The Limits of Scientific Gaze: Exploring the Contradictions of Contagion, 2011
Pages 20-29
Maximiliano E. Korstanje and Geoffrey Skoll


Published: 30 June 2015

Open Access

Abstract: This essay explores the synopsis of the film Contagion (2011) that narrates the ethical dilemma of sacrifice in a post-disaster context. At first glance, it seems to emulate the situation during Swine flu outbreaks, radicalizing the political discourse in two directions. On one hand, China, a new emerging but undemocratic superpower, is portrayed as dangerous, disordered, and the Chinese as lazy. In the movie, the United States government intervenes to maintain the security of world health. The US intervention entails restricting the rights of democratic life such as mobility, trade, connectivity, and the distribution of food. The implication is that mobility and tourism facilitate virus outbreaks. This movie presents an ethnocentric discourse because it assumes that only mobility in the First world is safe. Global connections which enable the introduction of Third World from presumed uncivilized cultures lead to the possibility of apocalyptic pandemics.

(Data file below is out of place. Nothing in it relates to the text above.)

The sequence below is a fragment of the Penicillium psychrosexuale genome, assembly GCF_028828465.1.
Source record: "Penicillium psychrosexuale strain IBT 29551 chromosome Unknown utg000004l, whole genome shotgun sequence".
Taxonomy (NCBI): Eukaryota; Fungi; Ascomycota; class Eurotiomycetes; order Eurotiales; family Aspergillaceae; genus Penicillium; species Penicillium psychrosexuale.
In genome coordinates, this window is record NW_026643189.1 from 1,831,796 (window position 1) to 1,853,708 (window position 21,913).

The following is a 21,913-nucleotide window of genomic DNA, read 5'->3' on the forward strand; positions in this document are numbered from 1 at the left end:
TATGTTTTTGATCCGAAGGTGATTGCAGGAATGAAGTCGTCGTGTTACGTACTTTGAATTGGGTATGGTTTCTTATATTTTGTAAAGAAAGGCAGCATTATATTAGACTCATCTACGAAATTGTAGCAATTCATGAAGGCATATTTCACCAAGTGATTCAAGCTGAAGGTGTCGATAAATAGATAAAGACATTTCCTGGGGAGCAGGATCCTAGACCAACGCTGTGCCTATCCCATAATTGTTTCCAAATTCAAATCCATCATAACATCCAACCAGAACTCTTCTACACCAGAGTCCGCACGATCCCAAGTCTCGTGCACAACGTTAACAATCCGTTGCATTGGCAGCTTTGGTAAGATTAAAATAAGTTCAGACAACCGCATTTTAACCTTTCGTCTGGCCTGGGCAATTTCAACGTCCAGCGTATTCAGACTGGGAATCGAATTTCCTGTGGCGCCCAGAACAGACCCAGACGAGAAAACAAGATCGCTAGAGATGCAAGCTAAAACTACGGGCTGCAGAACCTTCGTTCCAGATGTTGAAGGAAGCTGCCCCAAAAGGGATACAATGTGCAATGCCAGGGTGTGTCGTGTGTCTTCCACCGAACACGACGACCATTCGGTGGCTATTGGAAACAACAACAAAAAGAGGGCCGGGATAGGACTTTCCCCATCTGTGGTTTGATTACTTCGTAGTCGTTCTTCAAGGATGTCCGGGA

Keywords: Mobilities, tourism, Virus, Death, Disasters, Pandemics.

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